Ultimately, money in Black-owned banks is a win for everyone, Busby concludes.

“We want African-Americans to have money in Black banks because we feel that Black banks historically provided the resources in Black communities. But, we’re taking it a step further, understanding that banks truly make the largest profits by providing loans and receiving fees,” he says.

“And so we feel like this is a win, win, win. It’s a win for the Black bank, which has additional capital to lend. It’s a win for the individuals because they can now get capital at an affordable rate. And it’s a win for the community because the banks can now make the loans that homeowners and business owners need. The USBC takes great pride in commemorating Black History Month with a tribute that honors Black history and anticipates an even greater Black future.”

By Hazel Trice Edney (

By Rosaland Tyler
Associate Editor
New Journal and Guide

“Be careful going in search of adventure – it‘s ridiculously easy to find,” travel writer William Least Heat-Moon once said.

Black-owned businesses, which rank No. 9 in Virginia, were not necessarily what Heat-Moon had in mind when he made the comment.  Black-owned businesses, however, offer a sense of adventure because they are ridiculously and increasingly easy to find. Census records show this sector increased by 54 percent in 2007. Meanwhile, revenue increased 45 percent, to nearly $5.4 billion.

Here are a few examples of gifts you can find off of the beaten path.  If you have more guests than spare bedrooms during the holiday season, take a quick exit off of the beaten track. Reserve a room at the Magnolia House B&B in Hampton, 232 Armistead Ave., Hampton.

“We have been serving the hospitality industry for 10 years and have a consistent 5-star rating on Trip Advisor,” said Lankford Blair, who has owned and has operated the bed and breakfast for 10 years with his wife, Joyce Hill Blair.

“Our guests tell us that their stay exceeded their expectations and they loved our customer service,” Blair said. “If you stay with us you can expect excellent customer service, hospitality and a great meal. Our guests leave full and happy.”

Here’s another adventurous gift idea. Give a custom-made quilt. JoAnne Cramatie has been making custom-made quilts for decades in Newport News. Her most popular quilts spread out to describe the Underground Railroad, Negro Spirituals, Harriet Tubman, Frederick Douglass, Mahalia Jackson, and Muhammad Ali.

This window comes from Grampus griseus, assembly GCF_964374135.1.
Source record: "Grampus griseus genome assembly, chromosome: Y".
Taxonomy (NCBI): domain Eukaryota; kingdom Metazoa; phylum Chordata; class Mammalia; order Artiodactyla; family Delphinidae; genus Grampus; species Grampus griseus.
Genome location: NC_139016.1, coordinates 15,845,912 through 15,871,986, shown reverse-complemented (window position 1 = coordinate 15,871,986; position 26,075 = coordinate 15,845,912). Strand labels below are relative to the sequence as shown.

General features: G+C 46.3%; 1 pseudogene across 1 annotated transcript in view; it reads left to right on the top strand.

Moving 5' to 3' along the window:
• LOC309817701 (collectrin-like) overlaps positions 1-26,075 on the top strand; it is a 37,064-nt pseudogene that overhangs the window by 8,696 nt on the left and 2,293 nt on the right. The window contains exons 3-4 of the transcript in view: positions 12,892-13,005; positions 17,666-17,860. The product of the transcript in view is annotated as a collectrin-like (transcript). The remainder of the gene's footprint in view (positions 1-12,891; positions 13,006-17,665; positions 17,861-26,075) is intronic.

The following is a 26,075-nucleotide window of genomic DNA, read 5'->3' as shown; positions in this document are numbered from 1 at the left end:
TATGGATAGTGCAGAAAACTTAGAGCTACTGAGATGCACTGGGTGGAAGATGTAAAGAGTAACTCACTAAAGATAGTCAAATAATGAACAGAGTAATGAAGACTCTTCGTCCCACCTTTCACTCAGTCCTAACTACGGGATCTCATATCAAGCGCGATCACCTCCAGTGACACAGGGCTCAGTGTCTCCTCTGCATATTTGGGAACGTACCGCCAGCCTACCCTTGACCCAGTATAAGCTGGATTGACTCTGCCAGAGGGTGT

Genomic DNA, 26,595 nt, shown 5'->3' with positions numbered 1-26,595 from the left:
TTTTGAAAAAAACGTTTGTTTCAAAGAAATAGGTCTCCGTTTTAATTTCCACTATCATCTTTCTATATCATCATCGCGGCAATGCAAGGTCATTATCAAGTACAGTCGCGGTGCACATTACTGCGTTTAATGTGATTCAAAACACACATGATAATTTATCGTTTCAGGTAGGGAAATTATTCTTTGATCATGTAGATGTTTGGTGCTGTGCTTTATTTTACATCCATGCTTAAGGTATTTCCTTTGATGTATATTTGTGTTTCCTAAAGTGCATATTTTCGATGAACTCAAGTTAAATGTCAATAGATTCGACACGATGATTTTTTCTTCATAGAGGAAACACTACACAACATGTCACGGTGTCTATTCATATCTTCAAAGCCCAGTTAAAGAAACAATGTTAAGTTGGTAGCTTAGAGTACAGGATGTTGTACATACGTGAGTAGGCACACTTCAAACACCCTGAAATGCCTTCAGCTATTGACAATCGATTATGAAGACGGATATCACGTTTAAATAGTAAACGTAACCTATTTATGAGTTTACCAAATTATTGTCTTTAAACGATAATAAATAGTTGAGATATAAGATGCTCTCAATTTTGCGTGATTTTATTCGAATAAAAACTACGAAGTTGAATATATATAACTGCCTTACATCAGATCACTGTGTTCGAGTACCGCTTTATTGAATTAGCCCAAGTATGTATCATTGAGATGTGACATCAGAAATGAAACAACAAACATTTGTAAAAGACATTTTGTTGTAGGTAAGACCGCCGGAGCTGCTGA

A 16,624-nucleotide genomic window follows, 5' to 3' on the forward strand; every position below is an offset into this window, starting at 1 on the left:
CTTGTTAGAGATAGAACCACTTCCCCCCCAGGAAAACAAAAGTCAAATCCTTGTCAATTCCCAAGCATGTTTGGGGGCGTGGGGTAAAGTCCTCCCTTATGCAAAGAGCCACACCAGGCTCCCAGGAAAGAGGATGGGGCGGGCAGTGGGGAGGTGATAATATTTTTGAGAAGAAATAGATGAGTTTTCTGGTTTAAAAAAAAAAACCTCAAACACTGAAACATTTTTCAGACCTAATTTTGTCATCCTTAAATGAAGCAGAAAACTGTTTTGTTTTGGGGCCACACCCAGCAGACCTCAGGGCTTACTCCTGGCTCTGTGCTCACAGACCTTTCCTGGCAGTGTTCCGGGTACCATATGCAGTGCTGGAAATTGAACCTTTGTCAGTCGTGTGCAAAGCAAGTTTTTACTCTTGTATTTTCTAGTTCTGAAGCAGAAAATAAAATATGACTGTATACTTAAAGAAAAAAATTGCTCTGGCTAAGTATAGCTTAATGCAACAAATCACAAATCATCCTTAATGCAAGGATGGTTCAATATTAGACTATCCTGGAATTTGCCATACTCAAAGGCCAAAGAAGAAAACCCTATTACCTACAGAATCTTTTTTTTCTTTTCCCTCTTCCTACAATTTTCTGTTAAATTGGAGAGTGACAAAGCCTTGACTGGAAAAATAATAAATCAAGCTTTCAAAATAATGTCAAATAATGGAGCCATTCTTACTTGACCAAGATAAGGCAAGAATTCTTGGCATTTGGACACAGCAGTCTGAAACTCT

“Customers have told me that they love their quilt because I kept them abreast of the process every step of the way,” said Cramatie , president of the 5440 African-American Quilters Guild. “Everything that I put on it, I map out. Now I take pictures while I am making the quilt and show them.

This means they have a chronological history of the making of the quilt.”

Each specialty quilt takes about three months to finish. Prices range from $1,000 for king-size quilts, to about $800 for a queen-size quilt. Prices for specialty wall hangings range from $500-$700.

“If you want to buy a specialty quilt to give as a gift or an heirloom, consider a commission quilt,” said Cramatie, who heads an organization that has about two dozen members and is always accepting new members. The organization will celebrate its 25th anniversary in 2018 in Portsmouth.

“Making a quilt is an adventure,” Cramatie said. “Each time I sell a quilt I get better and it boosts my confidence. Quilting speaks to my spirit because I can create something, look at it and feel good about it. That is no better satisfaction.” To commission a specialty quilt, please phone 723-2236.


Another out-of-the ordinary gift is a CIAA season ticket. Tickets are now on sale for the 2017 Central Intercollegiate Athletic Association (CIAA) Men’s and Women’s Basketball Tournament that will be held in Charlotte at Bojangles Coliseum  from Feb. 21-25.  The championship finals will be held at Spectrum Center, formerly known as Time Warner Cable Arena, on Feb. 23 through 25

“We are excited about the opportunity to host our men’s and women’s basketball teams in these two great venues,”  CIAA commissioner Jacqie McWilliams said in a recent statement.  “This allows us to expand our footprint across the city to deepen our engagement within the community the CIAA calls home, and create experiences that everyone can be a part of.”

CIAA season tickets will give you access to 22 games, live performances by national recording artists, premium vendors, great food, shopping, contests, prizes and more. Tickets can be purchased at and 

Black males who want to shift the conversation away from ho-hum stereotypes, and learn more about the sometimes complicated journey from childhood to manhood will probably enjoy reading a new book you can order on Dr. Theodore S. Ransaw said he wrote The Art of Being Cool: The Pursuit of Black Masculinity, to elevate the discussion.  

“Black male students did not have a place to explore their identity in a ‘safe-place,” said Ransaw, a research specialist and faculty member in the African and African-American Studies at Michigan State University.

So he wrote his book to launch a conversation that does not follow the well-known path. Separating myth from reality, his book stresses the importance of developing an identity, and examining childhood’s overlooked impact on young adulthood. The Art of Being Cool: The Pursuit of Black Masculinity is available at and

Or give tickets to performances at the Attucks Theatre. Harvey Mason will perform at the Attucks Theatre on Jan. 13 at 8 p.m.  Carmen Bradford will perform Jan. 14 at 8 p.m. Bradford performed with the Count Basie Orchestra from 1982-1990.